This year Canadian rockers Nickelback were invited to perform at halftime. Some Detroiters disagreed with the decision to have a Canadian band perform on Thanksgiving Day. Others disagreed with the choice because they don't find Nickelback to be talented musicians and they don't care for their music. Thus, a petition was circulated on the Web by a University of Michigan student at change.com that ultimately had over 10,000 signatures urging that Nickelback be banned from performing in Detroit. The irony of this is that Detroit is one of the band's strongest markets.
Ultimately, the petition didn't do anything other than stir up some controversy, lead to Nickelback having some fun with the situation and making a FunnyOrDie parody video, and launch an alternative half-time show by Jewish musician Mayer Hawthorne (né Andrew Cohen) outside of his parents' home in Ann Arbor. When Nickelback took the stage at Ford Field, the Detroit fans should have applauded them. Even if they don't care for their music and even if they would have preferred American performers, it only makes Detroit look bad when the hometown fans booed the band. Detroit is working hard to improve its image and booing the halftime show performers on national TV is not a step in the right direction.
The third situation occurred not long after the Nickelback halftime show when Detroit defensive tackle Ndamukong Suh was ejected from the Lions-Green Bay Packers game. Suh stomped on an opposing offensive lineman after pushing the player's head onto the turf twice. Suh was flagged for unsportsmanlike conduct and ejected from the game. This stuff happens on occasion in the rough and tumble game of football, but it happens when Suh is around much more often.
What actually occurred on the field is not what I look at for a lesson in values. Rather, it is Ndamukong Suh's post-game explanation that makes him look bad (and by extension his team and Detroit). In a press conference following the game (he probably shouldn't have participated in any interviews), Suh said, "I want to apologize to my teammates, my coaches and my true fans for allowing the refs to have an opportunity to take me out of this game...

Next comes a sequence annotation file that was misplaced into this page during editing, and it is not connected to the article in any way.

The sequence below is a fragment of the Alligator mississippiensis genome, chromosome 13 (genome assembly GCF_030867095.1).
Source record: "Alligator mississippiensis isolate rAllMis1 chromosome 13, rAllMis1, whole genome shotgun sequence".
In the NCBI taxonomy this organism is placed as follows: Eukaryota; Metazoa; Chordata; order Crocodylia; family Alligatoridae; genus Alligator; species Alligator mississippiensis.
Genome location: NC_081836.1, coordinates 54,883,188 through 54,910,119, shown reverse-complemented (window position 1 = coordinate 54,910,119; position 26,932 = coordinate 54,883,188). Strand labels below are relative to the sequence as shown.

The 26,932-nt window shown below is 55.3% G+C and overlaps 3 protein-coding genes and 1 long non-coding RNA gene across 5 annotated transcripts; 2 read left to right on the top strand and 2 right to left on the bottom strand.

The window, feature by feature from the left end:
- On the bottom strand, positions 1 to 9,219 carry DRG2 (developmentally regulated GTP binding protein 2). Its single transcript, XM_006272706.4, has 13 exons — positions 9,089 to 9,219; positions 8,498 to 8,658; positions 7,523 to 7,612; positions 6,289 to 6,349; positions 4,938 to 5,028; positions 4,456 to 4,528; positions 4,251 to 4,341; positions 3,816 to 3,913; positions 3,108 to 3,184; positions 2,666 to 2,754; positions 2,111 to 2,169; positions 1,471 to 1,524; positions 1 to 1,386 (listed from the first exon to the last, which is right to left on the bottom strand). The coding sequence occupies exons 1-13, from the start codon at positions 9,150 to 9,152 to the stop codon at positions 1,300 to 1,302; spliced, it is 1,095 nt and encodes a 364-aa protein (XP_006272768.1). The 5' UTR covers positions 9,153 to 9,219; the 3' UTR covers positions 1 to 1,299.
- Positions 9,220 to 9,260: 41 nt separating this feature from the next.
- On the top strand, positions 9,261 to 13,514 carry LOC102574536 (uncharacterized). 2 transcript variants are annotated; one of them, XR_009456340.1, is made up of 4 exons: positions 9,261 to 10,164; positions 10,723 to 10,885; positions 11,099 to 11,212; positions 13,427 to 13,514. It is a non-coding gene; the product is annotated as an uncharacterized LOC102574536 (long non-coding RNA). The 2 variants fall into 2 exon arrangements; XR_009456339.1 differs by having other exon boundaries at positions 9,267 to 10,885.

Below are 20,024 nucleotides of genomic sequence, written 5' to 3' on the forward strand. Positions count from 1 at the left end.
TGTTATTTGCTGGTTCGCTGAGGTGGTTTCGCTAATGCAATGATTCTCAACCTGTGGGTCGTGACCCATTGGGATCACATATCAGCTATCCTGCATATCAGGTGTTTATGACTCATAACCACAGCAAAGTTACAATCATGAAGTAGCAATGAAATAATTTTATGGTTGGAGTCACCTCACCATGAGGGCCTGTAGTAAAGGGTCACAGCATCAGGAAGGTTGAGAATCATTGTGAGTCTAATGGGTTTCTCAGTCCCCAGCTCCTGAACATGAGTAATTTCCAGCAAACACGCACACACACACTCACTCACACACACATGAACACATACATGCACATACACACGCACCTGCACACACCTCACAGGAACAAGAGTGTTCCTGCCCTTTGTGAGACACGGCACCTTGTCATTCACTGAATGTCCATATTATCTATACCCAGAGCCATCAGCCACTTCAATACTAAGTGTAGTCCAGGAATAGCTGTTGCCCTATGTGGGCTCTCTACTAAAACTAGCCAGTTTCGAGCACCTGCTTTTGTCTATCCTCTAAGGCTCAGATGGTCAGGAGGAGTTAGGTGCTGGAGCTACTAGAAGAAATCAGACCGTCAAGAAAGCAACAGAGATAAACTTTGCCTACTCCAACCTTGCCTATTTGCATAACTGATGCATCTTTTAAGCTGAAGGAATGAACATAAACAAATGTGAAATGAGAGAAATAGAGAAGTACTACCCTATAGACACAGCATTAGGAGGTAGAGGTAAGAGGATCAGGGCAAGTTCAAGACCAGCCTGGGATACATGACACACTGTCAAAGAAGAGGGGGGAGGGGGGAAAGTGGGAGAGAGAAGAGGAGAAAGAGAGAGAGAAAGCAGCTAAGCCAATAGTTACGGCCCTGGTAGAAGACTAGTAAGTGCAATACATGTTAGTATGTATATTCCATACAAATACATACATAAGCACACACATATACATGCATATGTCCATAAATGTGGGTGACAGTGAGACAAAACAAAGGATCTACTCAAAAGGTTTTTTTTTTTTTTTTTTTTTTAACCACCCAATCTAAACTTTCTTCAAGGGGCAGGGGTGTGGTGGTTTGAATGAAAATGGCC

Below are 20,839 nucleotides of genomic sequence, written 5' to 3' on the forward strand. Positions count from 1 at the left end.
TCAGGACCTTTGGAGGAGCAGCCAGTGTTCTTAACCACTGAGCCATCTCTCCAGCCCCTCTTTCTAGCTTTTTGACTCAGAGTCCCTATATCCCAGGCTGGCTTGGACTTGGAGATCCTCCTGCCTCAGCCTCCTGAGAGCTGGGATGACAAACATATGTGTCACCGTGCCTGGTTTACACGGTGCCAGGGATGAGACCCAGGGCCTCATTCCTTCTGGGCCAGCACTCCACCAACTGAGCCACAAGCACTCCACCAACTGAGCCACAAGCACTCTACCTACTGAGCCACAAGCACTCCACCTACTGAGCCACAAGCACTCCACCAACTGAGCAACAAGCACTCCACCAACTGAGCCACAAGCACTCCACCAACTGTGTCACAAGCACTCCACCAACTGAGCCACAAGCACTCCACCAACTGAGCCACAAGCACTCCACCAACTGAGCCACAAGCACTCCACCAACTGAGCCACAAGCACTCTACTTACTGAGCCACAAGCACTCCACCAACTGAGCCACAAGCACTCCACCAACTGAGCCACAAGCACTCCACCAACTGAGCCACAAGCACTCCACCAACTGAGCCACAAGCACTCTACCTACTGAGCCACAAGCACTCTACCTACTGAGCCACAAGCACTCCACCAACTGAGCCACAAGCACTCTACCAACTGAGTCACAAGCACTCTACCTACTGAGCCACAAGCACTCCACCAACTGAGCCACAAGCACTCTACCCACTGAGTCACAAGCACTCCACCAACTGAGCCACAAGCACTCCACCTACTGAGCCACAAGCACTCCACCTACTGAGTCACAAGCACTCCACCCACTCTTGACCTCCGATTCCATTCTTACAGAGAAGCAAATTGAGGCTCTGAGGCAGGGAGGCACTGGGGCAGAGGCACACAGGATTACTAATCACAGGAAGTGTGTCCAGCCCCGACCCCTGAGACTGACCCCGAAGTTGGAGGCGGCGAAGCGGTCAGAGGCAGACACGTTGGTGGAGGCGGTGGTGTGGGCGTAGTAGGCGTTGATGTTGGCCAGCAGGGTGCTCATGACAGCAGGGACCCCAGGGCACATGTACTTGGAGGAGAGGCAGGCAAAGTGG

What I did was remove myself from the situation the best way I felt, with me being held down." Suh then went on to try to defend himself, saying he was trying to keep his balance while freeing himself from the brief scuffle. His fabricated story went like this: "My intention was not to kick anybody, as I did not, removing myself. I was on top of a guy, being pulled down, and trying to get up off the ground -- and why you see me pushing his helmet down, because I'm trying to remove myself from the situation, and as I'm getting up, I'm getting pushed, so I'm getting myself on balance."
Suh is a professional athlete and represents his team. He is an adult. The story he tells to defend his unsportsmanlike antics sounds more like a defense that a child would concoct to prove his innocence. Suh shouldn't have pushed his opponent's head into the turf and he shouldn't have stepped on him while he was down. But what he should have down afterward was own up to his actions and apologize. That is not the image that Detroit wants to convey. Especially not on national television.
I'm a proud Detroiter and a proud Detroit sports fan. It's moments like the one in Comerica Park this past August when Jim Thome made history and the fans recognized that beautifully that make me even prouder to be a Detroiter. It's moments like the two that happened on Ford Field last week that should remind us that we can do better.
Follow Rabbi Jason Miller on Twitter: www.twitter.com/rabbijason